The feeling of moral responsibility is inversely proportional to the distance between the moral agent and the point of responsibility.
The closer the point of responsibility, the greater the feeling of responsibility.
To illustrate: it’s easier to blow the face off of a toddler by passive consent to war when she’s 6,000 miles away than 30 feet in front of you. Why? It’s much easier to justify the killing when the toddler has no face to begin with in your mind’s eye.
This is why banality is so evil – if you don’t feel a sense of responsibility, it’s harder to step up. You feel no reason.
With that, let’s explore how our healthcare institutions, ideologies, practices, providers, FDA, HIPAA, information systems and vendors can continue to kill patients…and get away with it.
- Design facilities that maximize interruption of providers
- Replace creative revenue strategies with cost-cutting tactics
- Make it as difficult as possible to connect and aggregate patient information for optimal decision-making in light of risk – paper records are highly recommended for this
- Building on the previous tip: Justify the continued use of paper records based solely on the lack of safe and effective information systems in your experience
- Increase patient-to-nurse ratios – this is very easy to do and boosts quarterly earnings. Bonus tip: don’t re-invest the earnings – cut a dividend, reward senior management.
- Hire and promote management talent with no experience in clinical operations whatsoever
- Design information systems that make interpretation as flawed as possible – anything that requires the re-wiring of trillions of neurons to find and make sense of clinical data is a good start
- Force physicians to follow rules that make no sense and place the institution’s interests and regulatory mindlessness above all else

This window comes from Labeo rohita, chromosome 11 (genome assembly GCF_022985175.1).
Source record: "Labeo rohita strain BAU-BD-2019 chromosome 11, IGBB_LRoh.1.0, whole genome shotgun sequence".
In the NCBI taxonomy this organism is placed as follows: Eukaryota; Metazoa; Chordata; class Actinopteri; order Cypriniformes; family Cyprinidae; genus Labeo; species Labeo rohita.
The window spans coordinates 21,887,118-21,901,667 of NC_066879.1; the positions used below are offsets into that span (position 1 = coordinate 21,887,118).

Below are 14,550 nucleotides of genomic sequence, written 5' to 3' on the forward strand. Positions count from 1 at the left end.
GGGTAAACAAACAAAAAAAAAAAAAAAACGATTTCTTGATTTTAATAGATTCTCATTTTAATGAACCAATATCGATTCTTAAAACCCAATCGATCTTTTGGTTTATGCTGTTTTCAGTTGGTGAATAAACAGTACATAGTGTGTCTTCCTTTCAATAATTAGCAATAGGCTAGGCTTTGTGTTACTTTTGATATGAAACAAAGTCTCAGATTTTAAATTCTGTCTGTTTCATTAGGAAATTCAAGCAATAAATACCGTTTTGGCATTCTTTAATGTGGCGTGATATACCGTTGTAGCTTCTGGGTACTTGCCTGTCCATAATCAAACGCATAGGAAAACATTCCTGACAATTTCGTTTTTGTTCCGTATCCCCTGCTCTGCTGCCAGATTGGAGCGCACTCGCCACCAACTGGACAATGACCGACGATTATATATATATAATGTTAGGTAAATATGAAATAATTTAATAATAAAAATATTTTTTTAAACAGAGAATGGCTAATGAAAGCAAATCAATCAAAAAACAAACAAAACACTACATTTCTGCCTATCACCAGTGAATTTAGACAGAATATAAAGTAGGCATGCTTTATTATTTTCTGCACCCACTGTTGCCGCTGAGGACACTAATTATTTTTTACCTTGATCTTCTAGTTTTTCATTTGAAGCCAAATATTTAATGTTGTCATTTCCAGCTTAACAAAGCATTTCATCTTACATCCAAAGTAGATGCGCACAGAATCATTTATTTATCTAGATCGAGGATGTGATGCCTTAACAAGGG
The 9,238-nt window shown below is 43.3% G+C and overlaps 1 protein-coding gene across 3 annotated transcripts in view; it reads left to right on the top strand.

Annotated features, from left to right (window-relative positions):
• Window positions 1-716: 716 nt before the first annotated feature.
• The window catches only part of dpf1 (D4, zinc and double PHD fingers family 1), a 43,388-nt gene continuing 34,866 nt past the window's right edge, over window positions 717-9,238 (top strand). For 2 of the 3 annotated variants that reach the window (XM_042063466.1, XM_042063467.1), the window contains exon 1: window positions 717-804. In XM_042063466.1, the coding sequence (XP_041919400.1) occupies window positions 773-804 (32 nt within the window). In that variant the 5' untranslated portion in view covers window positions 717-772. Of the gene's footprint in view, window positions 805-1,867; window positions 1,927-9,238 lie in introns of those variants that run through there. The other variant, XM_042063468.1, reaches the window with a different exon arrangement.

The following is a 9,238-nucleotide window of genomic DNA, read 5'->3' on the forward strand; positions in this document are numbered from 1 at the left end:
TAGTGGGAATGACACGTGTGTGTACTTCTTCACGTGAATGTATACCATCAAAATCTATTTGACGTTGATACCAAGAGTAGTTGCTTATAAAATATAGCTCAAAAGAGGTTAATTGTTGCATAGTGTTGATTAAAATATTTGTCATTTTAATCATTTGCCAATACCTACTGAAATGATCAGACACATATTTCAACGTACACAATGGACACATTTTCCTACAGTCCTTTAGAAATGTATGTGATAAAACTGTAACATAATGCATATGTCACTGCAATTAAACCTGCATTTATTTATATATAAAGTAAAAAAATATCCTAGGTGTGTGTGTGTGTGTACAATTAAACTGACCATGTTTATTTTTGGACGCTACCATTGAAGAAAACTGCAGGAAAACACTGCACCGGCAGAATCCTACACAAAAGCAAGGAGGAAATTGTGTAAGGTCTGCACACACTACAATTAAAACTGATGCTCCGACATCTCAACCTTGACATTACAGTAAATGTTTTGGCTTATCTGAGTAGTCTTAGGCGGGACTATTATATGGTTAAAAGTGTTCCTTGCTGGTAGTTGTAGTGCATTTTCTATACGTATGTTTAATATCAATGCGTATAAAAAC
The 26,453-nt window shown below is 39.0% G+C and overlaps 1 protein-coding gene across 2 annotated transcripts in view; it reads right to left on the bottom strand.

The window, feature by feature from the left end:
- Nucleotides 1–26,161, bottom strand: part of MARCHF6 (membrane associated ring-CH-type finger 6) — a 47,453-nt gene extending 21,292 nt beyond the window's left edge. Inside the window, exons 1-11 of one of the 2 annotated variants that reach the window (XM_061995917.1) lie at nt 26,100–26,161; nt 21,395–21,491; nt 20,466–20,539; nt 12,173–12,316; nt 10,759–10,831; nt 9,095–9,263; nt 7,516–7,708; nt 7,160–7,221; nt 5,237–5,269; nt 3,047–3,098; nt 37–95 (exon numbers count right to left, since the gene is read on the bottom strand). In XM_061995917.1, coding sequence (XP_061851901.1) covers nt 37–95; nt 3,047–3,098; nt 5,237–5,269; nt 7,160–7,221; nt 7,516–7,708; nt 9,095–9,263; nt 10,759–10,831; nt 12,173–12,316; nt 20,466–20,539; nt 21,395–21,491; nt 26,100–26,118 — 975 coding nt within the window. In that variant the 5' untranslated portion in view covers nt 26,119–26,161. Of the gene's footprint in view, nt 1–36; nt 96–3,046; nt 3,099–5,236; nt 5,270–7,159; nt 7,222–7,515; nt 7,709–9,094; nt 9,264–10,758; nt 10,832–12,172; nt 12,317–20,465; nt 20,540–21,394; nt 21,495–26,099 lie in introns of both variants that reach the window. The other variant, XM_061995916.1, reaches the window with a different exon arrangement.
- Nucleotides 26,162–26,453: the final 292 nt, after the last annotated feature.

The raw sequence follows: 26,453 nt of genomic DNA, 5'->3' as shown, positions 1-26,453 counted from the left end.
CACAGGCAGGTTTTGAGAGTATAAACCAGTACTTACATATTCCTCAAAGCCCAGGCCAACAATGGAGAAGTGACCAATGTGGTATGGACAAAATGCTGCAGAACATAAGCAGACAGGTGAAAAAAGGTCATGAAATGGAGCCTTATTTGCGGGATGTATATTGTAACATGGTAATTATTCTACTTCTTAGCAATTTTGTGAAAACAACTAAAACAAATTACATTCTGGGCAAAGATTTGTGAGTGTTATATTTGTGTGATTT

- Develop FDA regulations that require every bit of data about a pharmaceutical product to be placed in a package insert. A picture of a molecule is worth a thousand words of irrelevance
- Building on the previous tip: make sure that there’s nothing meaningful a patient can take away from the insert
- Building the previous tip even higher: make sure that the insert confuses patients so much that they completely give up on questioning what they’re taking
- Give different medications like-sounding names
- Conduct clinical trials in poor countries without considering what effect differential population genetics have on pharmacokinetics and pharmacodynamics
- Legislate privacy laws, like HIPAA, without considering the consequences. Let the Law of Unintended Consequences reign over Forethought
- Don’t question well-established medical assumptions and practices
- Don’t do anything to change clinical environments of blame, anger and passive-aggressive behavior
- Maintain high rates of facility-acquired infection by treating the janitorial staff like dregs of society
- Over-prescribe antibiotics
- Ask patients to ask providers to wash their hands, and then ask yourself to wash your hands of any guilt
- Repurpose clinical documentation from a workflow process that helps providers care for patients into a weapon of defensive medicine
- When discussing healthcare reform, use politically-charged language, vilify your opponent, don’t consider other viewpoints and – most importantly – confuse opinion for fact
- Replace the scientific method with new-age mysticism, feel-good language and positive imagery
- Don’t listen to the people in your care
- Pretend to care
- Don’t listen to nurses
- Pretend to love nurses
- Refuse to see that health care is a national security concern
That’s it for now – there are so many more ways to kill patients and get away with it.
If you have tips of your own, please add them in the comments.
Together, we can design Healthcare’s final solution.
There won’t be any war crimes trials. Nobody will hang us.
This post is not sarcastic.
This post is a reminder of the banality we’ve created.